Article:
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3.5 million Ugandans face starvation


Kampala, Uganda | THE INDEPENDENT | Up to 3.5 million people in Karamoja and the cattle corridor areas of Nakaseke and Nakasongola districts are at the verge of starvation due to weather vagaries that have affected their harvest. The situation is equally dire in the areas of Teso, Bukedea, and some parts of the Busoga region.

The development follows severe dry conditions at the start of the 2019 March-May season, preceded by the harsh dry season of January-February 2019 and poor October-December 2018 spots of rain, which have impacted planting and germination of crops in several areas of the country.

Weather forecasts previously pointed to average to above-average March-May rains, but subsequent updates predicted dry conditions in April and mixed performance of rains in May. It is estimated that as a result, crop production will be below-average levels raising major food security concerns in areas that depend entirely on rainfall for crop production.

According to meteorologists, the suppressed rainfall between early March and mid-April was largely caused by the Tropical Cyclone Idai, which formed in early March in the Mozambique Channel and redirected precipitations away from East Africa.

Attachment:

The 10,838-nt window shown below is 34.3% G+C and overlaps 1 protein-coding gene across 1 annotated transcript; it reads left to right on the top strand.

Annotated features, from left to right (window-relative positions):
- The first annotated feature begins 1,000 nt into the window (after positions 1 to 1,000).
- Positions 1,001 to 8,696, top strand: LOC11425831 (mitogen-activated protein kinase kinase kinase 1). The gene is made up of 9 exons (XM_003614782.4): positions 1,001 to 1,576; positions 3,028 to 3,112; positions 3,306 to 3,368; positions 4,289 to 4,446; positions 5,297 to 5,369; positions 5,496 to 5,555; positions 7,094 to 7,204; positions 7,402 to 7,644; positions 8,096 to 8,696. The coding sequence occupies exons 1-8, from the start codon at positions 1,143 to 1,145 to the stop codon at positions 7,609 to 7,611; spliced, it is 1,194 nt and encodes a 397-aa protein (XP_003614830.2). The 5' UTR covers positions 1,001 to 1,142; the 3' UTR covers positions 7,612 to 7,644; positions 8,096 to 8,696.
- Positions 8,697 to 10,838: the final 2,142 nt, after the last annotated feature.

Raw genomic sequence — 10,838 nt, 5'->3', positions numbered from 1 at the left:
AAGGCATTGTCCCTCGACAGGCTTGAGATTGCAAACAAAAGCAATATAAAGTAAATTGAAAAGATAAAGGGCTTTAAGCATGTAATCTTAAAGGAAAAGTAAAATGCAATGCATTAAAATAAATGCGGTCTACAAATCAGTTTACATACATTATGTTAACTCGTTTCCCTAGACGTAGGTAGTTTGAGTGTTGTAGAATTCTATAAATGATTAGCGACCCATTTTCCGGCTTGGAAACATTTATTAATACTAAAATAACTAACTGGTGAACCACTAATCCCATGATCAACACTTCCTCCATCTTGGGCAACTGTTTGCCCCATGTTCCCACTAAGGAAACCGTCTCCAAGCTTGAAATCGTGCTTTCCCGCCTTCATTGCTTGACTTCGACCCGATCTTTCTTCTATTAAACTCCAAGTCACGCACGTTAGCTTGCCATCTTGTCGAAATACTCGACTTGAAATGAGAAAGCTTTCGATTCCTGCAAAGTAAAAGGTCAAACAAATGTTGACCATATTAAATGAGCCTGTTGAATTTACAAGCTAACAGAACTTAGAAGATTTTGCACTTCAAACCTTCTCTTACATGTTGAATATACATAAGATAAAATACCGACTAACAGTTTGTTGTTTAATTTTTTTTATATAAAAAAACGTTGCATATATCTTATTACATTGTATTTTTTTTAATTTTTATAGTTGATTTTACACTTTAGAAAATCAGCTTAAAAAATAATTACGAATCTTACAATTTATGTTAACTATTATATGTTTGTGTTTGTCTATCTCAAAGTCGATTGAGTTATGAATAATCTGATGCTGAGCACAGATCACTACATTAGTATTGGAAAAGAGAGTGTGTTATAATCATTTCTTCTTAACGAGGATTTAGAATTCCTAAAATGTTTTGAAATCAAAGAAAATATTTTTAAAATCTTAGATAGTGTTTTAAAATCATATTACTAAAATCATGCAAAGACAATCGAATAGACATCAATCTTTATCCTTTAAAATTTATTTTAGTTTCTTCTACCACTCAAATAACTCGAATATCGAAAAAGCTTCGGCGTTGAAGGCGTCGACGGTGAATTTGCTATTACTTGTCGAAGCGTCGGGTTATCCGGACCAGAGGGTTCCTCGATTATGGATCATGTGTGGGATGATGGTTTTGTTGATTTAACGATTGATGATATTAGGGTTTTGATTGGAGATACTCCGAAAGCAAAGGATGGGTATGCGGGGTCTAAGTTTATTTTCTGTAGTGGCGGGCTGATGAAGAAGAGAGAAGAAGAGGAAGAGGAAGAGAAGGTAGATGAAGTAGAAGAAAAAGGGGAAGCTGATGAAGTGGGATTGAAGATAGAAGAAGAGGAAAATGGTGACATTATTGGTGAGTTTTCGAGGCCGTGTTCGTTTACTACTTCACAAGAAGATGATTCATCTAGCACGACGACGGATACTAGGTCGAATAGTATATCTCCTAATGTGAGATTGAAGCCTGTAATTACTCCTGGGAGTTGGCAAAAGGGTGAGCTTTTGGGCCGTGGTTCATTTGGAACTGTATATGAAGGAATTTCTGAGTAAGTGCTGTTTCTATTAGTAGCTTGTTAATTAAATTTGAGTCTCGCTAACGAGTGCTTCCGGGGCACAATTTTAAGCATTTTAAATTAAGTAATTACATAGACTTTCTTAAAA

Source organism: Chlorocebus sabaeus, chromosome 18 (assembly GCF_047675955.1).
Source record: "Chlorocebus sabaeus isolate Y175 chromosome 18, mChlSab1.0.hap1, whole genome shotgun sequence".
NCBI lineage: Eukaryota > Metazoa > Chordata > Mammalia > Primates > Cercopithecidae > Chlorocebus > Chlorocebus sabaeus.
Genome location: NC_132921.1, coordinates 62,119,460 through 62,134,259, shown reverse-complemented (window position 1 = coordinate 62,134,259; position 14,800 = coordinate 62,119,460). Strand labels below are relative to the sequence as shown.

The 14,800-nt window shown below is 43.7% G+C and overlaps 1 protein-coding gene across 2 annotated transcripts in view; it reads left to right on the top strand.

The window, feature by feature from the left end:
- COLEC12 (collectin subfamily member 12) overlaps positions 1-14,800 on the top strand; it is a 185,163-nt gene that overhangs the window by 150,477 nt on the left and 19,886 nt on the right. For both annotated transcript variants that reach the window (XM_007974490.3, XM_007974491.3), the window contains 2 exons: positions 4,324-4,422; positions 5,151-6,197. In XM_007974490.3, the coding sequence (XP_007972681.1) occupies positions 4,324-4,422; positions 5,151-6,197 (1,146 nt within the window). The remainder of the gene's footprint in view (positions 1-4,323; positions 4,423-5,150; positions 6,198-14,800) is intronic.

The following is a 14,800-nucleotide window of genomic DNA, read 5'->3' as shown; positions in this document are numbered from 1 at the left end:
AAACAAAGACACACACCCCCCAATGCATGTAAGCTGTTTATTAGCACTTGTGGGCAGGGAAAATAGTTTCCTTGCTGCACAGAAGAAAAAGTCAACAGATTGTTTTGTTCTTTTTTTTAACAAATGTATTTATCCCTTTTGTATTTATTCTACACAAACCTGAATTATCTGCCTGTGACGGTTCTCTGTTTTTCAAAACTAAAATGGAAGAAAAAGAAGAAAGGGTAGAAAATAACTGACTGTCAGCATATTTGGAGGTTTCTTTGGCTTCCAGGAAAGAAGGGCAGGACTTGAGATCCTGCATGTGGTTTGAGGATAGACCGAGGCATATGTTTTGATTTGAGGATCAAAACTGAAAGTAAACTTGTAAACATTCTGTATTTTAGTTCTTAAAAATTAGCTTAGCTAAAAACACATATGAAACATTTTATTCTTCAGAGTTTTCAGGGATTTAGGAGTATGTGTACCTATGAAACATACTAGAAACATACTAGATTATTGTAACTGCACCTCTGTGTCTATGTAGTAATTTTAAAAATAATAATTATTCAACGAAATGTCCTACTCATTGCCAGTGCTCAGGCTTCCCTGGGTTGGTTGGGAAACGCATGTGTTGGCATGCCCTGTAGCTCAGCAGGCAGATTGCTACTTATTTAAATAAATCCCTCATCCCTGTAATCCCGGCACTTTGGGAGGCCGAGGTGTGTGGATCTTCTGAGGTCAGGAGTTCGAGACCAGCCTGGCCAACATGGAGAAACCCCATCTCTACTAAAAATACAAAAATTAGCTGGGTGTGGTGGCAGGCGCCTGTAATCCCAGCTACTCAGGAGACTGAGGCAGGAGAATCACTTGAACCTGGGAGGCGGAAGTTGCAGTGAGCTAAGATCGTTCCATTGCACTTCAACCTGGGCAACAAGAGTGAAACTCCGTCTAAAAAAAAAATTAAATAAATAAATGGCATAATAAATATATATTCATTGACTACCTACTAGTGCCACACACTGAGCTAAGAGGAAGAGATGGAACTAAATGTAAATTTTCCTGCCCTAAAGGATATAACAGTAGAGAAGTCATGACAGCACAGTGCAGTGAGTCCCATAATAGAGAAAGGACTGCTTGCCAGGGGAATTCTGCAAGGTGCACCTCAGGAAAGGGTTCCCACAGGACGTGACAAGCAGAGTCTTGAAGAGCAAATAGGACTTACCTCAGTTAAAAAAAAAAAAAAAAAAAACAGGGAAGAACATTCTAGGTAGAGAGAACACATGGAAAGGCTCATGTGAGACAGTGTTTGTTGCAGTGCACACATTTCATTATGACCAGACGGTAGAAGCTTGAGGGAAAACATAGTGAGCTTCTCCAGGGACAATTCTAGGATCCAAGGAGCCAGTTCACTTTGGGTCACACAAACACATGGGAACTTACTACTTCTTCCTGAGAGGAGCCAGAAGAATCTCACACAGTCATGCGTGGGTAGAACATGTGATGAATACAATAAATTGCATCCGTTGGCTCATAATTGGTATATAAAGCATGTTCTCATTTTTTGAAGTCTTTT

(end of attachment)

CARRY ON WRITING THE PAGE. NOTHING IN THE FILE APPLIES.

The government spokesperson Ofwono Opondo says that the recurrent climatic shocks have undermined household resilience and as a result, urgent support is critically needed to support agricultural and pastoral livelihoods which are threatened by the already poor vegetation conditions.

He says that the cabinet has already approved 40 billion Shillings for emergency procurement of food.

In March, URN reported that in Nakasongola, the price of meat had drastically fallen in Nakasongola district as scores of cattle died due to lack of water and pasture. A kilogram of meat cost 1,000 Shillings, down from 10,000 Shillings, while a cow went for as low as 50,000 Shillings.

In its April Monetary Policy Report (MPR), Bank of Uganda said it expected the price of foodstuffs to go up because of drought that has ravaged villages.

Even when it rains amply, Ugandans’ food production capacity is low because they use archaic means like hand hoe.  Government has previously pledged to transform the agriculture sector to one where farmers can irrigate their crops even when it is dry. This has not come to pass.



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